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    The Latest Twitter Features We Don't Want You to Miss

    Kaitlan Whitteberry

    With all of the talk surrounding the recent and rather surprising LinkedIn purchase by software giant Microsoft, you may have missed some of Twitter’s latest features that were released. The social media site has announced some major adjustments coming soon to all users from changes to alloted character count to interacting with live video. Here are the latest updates from Twitter and what they mean for you. 

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    Twitter excels at listening. Their biggest ideas have actually come from the way their active users engage on the site. Those little things known as #hashtags, what Twitter is arguably known most for? Those started when users began classifying their own conversations to keep track. Also, their 140-character limit, wasn't even Twitter's idea either. It came from the thought that if kept short, Tweets could be sent out through text messages. These characteristics we have come to identify the site with, wouldn't actually exist if it weren't for Twitter always listening to what their users want. They are doing their best to keep the site simple, so users can focus on the information they're sharing, and not the rules that limit what they can say. 

    The Connect Tab

    One of Twitter’s bigger issues is new users were simply confused on how to interact with content. They weren’t sure who to follow, how to find them, or what accounts would share information they found interesting. This lead to many users creating an account and never interacting with the platform, possibly missing out on valuable news and connections.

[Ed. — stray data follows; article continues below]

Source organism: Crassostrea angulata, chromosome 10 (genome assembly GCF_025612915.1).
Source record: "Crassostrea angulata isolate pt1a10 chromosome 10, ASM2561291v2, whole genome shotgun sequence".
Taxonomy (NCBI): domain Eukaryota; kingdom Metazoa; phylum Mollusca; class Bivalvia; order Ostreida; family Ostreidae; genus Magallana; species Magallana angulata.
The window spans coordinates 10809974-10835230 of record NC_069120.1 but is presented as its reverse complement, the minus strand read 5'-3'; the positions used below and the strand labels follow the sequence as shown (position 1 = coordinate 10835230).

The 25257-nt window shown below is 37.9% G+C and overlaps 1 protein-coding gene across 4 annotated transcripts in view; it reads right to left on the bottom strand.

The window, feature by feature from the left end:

To make things a bit easier for new and existing users, Twitter release the “Connect Tab” a new feature that scans for connections by using your phone contacts to help find people you know. It can also provide follow recommendations based on your activity on Twitter, who you’re currently following and your location while using the app.

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    Image credit: Twitter

    This addition was a smart move for Twitter, which will help users engage with accounts they actually are interested in, and hopefully spend more time within the site.

    “Go Live” Button With Periscope

    Twitter has released the iOS version of Periscope on their platform. Periscope is a live video sharing platform where users can follow accounts and stream video as it is being recorded, or opt to view the video later. The site promotes “viewing the world through someone else’s eyes” and connects users globally similar to Twitter but through strictly video.

    Now, users can share a Periscope broadcast right inside the Twitter stream. The video will be featured full-screen and shows any available comments. The best part for Twitter users, is you don’t need a Periscope account for this feature to work. 

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    Image credit: Periscope 

    This new feature is great for workplace and facilities managers because you can use live video to share news about construction in your building or updates to renovations going on around your office. You can also use it during times of intense weather, to show people which streets or entrances to avoid.